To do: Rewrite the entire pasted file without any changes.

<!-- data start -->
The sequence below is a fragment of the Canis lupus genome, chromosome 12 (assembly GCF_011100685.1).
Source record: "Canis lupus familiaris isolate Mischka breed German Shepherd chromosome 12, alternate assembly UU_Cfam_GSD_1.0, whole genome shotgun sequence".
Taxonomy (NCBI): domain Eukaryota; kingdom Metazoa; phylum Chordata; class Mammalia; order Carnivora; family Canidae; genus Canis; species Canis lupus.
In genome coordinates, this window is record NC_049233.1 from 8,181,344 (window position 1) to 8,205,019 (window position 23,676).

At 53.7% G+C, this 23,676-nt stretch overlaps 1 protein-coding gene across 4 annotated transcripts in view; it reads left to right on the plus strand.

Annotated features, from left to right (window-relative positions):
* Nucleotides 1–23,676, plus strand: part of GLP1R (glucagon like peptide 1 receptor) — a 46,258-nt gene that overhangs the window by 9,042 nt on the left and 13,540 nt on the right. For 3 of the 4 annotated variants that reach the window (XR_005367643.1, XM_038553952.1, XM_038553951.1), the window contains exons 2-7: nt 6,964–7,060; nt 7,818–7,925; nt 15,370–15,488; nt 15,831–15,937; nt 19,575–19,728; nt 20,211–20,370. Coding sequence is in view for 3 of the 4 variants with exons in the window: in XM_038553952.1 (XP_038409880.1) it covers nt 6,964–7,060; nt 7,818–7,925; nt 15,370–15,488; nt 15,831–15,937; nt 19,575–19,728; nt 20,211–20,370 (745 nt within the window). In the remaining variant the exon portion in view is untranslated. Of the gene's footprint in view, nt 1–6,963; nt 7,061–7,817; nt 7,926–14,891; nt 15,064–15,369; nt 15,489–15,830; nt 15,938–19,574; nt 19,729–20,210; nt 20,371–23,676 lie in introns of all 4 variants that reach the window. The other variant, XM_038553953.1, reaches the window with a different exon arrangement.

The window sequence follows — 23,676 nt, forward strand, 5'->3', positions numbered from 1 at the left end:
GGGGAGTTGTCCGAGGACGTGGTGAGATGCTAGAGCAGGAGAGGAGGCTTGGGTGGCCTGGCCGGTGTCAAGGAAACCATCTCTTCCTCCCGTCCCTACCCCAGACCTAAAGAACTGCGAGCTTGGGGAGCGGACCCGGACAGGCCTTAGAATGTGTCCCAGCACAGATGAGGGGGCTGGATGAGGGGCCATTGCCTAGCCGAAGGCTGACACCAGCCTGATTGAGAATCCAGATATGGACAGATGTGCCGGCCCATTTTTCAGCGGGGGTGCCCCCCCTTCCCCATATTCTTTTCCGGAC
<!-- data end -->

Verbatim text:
The sequence below is a fragment of the Canis lupus genome, chromosome 12 (assembly GCF_011100685.1).
Source record: "Canis lupus familiaris isolate Mischka breed German Shepherd chromosome 12, alternate assembly UU_Cfam_GSD_1.0, whole genome shotgun sequence".
Taxonomy (NCBI): domain Eukaryota; kingdom Metazoa; phylum Chordata; class Mammalia; order Carnivora; family Canidae; genus Canis; species Canis lupus.
In genome coordinates, this window is record NC_049233.1 from 8,181,344 (window position 1) to 8,205,019 (window position 23,676).

At 53.7% G+C, this 23,676-nt stretch overlaps 1 protein-coding gene across 4 annotated transcripts in view; it reads left to right on the plus strand.

Annotated features, from left to right (window-relative positions):
* Nucleotides 1–23,676, plus strand: part of GLP1R (glucagon like peptide 1 receptor) — a 46,258-nt gene that overhangs the window by 9,042 nt on the left and 13,540 nt on the right. For 3 of the 4 annotated variants that reach the window (XR_005367643.1, XM_038553952.1, XM_038553951.1), the window contains exons 2-7: nt 6,964–7,060; nt 7,818–7,925; nt 15,370–15,488; nt 15,831–15,937; nt 19,575–19,728; nt 20,211–20,370. Coding sequence is in view for 3 of the 4 variants with exons in the window: in XM_038553952.1 (XP_038409880.1) it covers nt 6,964–7,060; nt 7,818–7,925; nt 15,370–15,488; nt 15,831–15,937; nt 19,575–19,728; nt 20,211–20,370 (745 nt within the window). In the remaining variant the exon portion in view is untranslated. Of the gene's footprint in view, nt 1–6,963; nt 7,061–7,817; nt 7,926–14,891; nt 15,064–15,369; nt 15,489–15,830; nt 15,938–19,574; nt 19,729–20,210; nt 20,371–23,676 lie in introns of all 4 variants that reach the window. The other variant, XM_038553953.1, reaches the window with a different exon arrangement.

The window sequence follows — 23,676 nt, forward strand, 5'->3', positions numbered from 1 at the left end:
GGGGAGTTGTCCGAGGACGTGGTGAGATGCTAGAGCAGGAGAGGAGGCTTGGGTGGCCTGGCCGGTGTCAAGGAAACCATCTCTTCCTCCCGTCCCTACCCCAGACCTAAAGAACTGCGAGCTTGGGGAGCGGACCCGGACAGGCCTTAGAATGTGTCCCAGCACAGATGAGGGGGCTGGATGAGGGGCCATTGCCTAGCCGAAGGCTGACACCAGCCTGATTGAGAATCCAGATATGGACAGATGTGCCGGCCCATTTTTCAGCGGGGGTGCCCCCCCTTCCCCATATTCTTTTCCGGAC